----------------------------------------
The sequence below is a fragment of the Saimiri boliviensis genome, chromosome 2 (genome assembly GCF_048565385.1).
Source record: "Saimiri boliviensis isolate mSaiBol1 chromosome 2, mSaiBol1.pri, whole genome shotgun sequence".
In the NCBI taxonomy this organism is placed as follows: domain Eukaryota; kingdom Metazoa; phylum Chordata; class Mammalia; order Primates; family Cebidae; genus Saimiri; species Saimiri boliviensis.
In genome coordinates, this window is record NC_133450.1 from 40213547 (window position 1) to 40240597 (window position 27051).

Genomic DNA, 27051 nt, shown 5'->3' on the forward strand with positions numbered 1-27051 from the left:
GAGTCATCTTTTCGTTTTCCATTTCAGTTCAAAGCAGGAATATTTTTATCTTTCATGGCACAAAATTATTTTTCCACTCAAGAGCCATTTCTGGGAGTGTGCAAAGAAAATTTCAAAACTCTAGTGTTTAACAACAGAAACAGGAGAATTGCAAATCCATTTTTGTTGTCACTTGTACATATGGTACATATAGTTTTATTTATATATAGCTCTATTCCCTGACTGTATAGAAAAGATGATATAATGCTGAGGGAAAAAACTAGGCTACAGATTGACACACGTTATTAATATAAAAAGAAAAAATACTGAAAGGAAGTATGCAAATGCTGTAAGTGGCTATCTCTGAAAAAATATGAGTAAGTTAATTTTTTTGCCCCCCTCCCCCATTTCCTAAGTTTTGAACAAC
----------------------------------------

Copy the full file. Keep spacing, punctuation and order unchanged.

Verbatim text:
The sequence below is a fragment of the Saimiri boliviensis genome, chromosome 2 (genome assembly GCF_048565385.1).
Source record: "Saimiri boliviensis isolate mSaiBol1 chromosome 2, mSaiBol1.pri, whole genome shotgun sequence".
In the NCBI taxonomy this organism is placed as follows: domain Eukaryota; kingdom Metazoa; phylum Chordata; class Mammalia; order Primates; family Cebidae; genus Saimiri; species Saimiri boliviensis.
In genome coordinates, this window is record NC_133450.1 from 40213547 (window position 1) to 40240597 (window position 27051).

Genomic DNA, 27051 nt, shown 5'->3' on the forward strand with positions numbered 1-27051 from the left:
GAGTCATCTTTTCGTTTTCCATTTCAGTTCAAAGCAGGAATATTTTTATCTTTCATGGCACAAAATTATTTTTCCACTCAAGAGCCATTTCTGGGAGTGTGCAAAGAAAATTTCAAAACTCTAGTGTTTAACAACAGAAACAGGAGAATTGCAAATCCATTTTTGTTGTCACTTGTACATATGGTACATATAGTTTTATTTATATATAGCTCTATTCCCTGACTGTATAGAAAAGATGATATAATGCTGAGGGAAAAAACTAGGCTACAGATTGACACACGTTATTAATATAAAAAGAAAAAATACTGAAAGGAAGTATGCAAATGCTGTAAGTGGCTATCTCTGAAAAAATATGAGTAAGTTAATTTTTTTGCCCCCCTCCCCCATTTCCTAAGTTTTGAACAAC